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I am using zeromq to solve a problem which involves several hundred (potentially thousands) clients request tasks to be carried out. Each client would request for a specific task to be carried out, and the result(s), when completed, whould be returned back to the client that issued that request.

These are the actors that I have identified so far, in the pattern I have come up with:

  • Client: this is the actor that requests a unit of work (or 'job') to be carried out
  • Controller: this is the actor that loadbalances the 'jobs' accross available engines
  • Engine: this is the actor that receives a job request from the controller and publishes the result back to the client.

I still haven't yet worked out how the engine gets the mesage back to the client. I am guessing that one way for this to be implemented using zeromq would be:

PUSH job messages on one socket to Controller SUBscribe to completed results on PUBlished by Engine, on another socket

PULL job messages from client on one socket PUBlish job messages to engines on another socket (clearly, this will be a forwarding device)

SUBscribe to job messages on one socket PUBlish result to another socket

It would be most helpful if someone provide a skeleton/snippet which will show the outline of how this pattern may be implemented, using the zeromq framework.

The code snippet can be in C, C++, PHP, Python or C#


After reading up on Task Farms (as suggested by akappa). I think this problem can indeed be modelled by a Task Farm. I have modified my original actors accordingly (and changed the title too).

It would still be very useful if someone who is familiar with zeromq, can sketch out a skeleton that would show how I can use the core components to build such a framework.

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The only thing jumping out at me, is that it seems client and worker is the same thing. They both request a unit of work, do it and reply back when it is done. –  CodeReaper Oct 18 '11 at 15:07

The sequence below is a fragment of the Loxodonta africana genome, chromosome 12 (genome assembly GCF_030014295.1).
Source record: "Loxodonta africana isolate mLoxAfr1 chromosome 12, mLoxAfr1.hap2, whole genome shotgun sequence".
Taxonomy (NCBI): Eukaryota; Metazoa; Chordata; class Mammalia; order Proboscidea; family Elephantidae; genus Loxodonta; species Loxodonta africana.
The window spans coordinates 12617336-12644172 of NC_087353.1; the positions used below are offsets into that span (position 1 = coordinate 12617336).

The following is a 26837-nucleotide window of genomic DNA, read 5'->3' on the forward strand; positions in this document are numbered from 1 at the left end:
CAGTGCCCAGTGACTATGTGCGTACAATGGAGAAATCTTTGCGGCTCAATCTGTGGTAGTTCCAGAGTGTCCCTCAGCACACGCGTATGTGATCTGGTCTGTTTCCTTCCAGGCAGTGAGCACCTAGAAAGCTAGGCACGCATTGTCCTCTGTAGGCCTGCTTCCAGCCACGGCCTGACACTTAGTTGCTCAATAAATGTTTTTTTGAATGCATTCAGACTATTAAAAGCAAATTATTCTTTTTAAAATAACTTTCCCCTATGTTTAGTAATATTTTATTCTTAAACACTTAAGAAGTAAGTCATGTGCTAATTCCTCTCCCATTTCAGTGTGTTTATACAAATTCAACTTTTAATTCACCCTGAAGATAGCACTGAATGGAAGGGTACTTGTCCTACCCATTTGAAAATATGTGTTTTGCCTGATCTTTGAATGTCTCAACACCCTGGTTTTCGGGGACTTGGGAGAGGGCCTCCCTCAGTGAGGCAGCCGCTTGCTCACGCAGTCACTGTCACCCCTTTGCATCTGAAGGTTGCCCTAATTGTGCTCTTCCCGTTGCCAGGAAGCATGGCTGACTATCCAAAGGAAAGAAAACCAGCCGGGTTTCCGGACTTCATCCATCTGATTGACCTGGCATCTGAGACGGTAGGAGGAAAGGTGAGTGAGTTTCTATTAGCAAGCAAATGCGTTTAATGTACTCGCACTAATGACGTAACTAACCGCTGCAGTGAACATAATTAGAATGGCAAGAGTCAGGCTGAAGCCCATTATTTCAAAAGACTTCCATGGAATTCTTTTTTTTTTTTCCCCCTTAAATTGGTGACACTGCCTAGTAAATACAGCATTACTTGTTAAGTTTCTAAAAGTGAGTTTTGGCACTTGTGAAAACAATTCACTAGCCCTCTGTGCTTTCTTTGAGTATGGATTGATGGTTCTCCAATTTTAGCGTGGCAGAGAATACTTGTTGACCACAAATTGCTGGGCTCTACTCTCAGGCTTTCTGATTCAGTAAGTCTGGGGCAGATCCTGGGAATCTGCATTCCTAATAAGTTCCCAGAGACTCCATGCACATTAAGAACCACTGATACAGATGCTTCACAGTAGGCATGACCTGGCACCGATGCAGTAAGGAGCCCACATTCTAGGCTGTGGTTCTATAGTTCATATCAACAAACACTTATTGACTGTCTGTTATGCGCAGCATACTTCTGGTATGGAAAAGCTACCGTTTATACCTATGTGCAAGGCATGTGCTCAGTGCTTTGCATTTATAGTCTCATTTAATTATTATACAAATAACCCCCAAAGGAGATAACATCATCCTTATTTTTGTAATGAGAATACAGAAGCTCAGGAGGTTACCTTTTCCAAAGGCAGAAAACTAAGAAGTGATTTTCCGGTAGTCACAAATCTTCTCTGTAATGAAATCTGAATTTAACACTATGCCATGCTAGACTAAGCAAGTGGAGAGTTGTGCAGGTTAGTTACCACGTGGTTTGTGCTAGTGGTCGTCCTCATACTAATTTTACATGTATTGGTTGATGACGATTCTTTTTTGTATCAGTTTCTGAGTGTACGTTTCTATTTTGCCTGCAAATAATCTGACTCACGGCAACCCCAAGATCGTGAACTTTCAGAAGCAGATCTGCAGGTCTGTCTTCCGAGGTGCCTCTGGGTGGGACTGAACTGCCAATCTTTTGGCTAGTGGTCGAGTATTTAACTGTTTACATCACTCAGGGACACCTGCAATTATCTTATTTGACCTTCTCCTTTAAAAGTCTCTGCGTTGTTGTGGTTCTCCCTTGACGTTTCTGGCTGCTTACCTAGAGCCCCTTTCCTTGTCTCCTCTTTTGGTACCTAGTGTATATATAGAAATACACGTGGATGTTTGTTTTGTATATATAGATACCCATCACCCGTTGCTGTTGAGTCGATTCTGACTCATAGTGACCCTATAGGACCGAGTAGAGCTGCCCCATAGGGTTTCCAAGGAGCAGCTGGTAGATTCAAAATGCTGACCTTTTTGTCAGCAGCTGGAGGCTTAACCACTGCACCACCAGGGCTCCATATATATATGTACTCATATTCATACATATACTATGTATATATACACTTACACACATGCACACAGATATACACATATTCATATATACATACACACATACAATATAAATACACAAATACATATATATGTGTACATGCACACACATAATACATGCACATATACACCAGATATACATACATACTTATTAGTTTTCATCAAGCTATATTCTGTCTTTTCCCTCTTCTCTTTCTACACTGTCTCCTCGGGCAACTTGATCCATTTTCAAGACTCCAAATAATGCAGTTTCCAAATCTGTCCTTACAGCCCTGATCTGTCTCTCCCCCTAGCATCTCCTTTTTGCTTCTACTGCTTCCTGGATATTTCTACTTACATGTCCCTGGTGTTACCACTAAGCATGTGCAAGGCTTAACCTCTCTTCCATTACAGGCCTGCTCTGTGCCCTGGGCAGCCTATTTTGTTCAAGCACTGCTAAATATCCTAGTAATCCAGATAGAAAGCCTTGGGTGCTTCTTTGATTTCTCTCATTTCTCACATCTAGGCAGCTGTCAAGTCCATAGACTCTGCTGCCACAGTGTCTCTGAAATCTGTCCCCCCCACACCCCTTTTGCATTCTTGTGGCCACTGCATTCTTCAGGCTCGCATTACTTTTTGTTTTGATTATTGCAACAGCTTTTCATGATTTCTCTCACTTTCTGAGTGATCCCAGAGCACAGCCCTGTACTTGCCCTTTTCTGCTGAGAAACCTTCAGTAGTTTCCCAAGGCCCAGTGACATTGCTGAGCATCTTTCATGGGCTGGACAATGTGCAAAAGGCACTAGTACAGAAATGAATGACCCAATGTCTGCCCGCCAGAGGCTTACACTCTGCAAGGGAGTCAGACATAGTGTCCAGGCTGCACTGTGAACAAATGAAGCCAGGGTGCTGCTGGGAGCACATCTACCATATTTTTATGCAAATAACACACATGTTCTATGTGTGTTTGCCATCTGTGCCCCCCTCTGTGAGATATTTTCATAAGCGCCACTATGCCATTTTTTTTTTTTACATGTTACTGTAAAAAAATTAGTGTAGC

@CodeReaper: Not exactly - perhaps my original question was not well formed. I have updated the question after akappa pointed me in the right direction. –  Homunculus Reticulli Oct 18 '11 at 16:45

2 Answers 2

up vote 5 down vote accepted

There are a variety of approaches to this, and IPython.parallel includes two such implementations with ZeroMQ - one simple and pure-zmq, and another that is more elaborate, with the Controller implemented in Python.

We split the Controller into two actors:

  1. Hub - an out-of-the-way process that sees all traffic, and keeps track of the state of the cluster, pushing results to a database, etc., notifying clients about engine connect/disconnect, etc.
  2. Scheduler - at its core, a simple ROUTER-DEALER device that forwards requests from the client(s) to the engines, and the replies back up.

Looking at just the task-farming part of our topology:

  • Scheduler is a 0MQ Queue device, with a ROUTER and DEALER socket, both of which bind.
  • Clients have DEALER sockets, connected to the Scheduler's ROUTER
  • Engines have ROUTER sockets connected to the Scheduler's DEALER

Which makes use of these two properties:

  • DEALERS LRU load-balance requests across peers
  • ROUTERs use identity prefixes to send replies back to the peer that made a particular request.

A toy load-balanced task farm with pyzmq, which routes replies back up to the requesting client: https://gist.github.com/1358832

An alternative, where the results go somewhere, but not back up to the requesting client, is the Ventilator-Sink pattern in the 0MQ Guide.

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+1 for the code. I just downloaded it! –  Homunculus Reticulli Nov 27 '12 at 9:17

This is a classical master/slave parallel pattern (also known as "Farm" or "Task Farm").

There are billion ways to implement it. Here there is a way to implement it using MPI, maybe it can be inspirational to you for implementing it in zeromq.

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+1 for identifying the pattern that models this problem. I have looked at the link you provided and am studying the code. In the event that no one is able to come up with a snippet/outline that shows how to use zeromq to implement this pattern, I will accept your answer by default. –  Homunculus Reticulli Oct 18 '11 at 16:46

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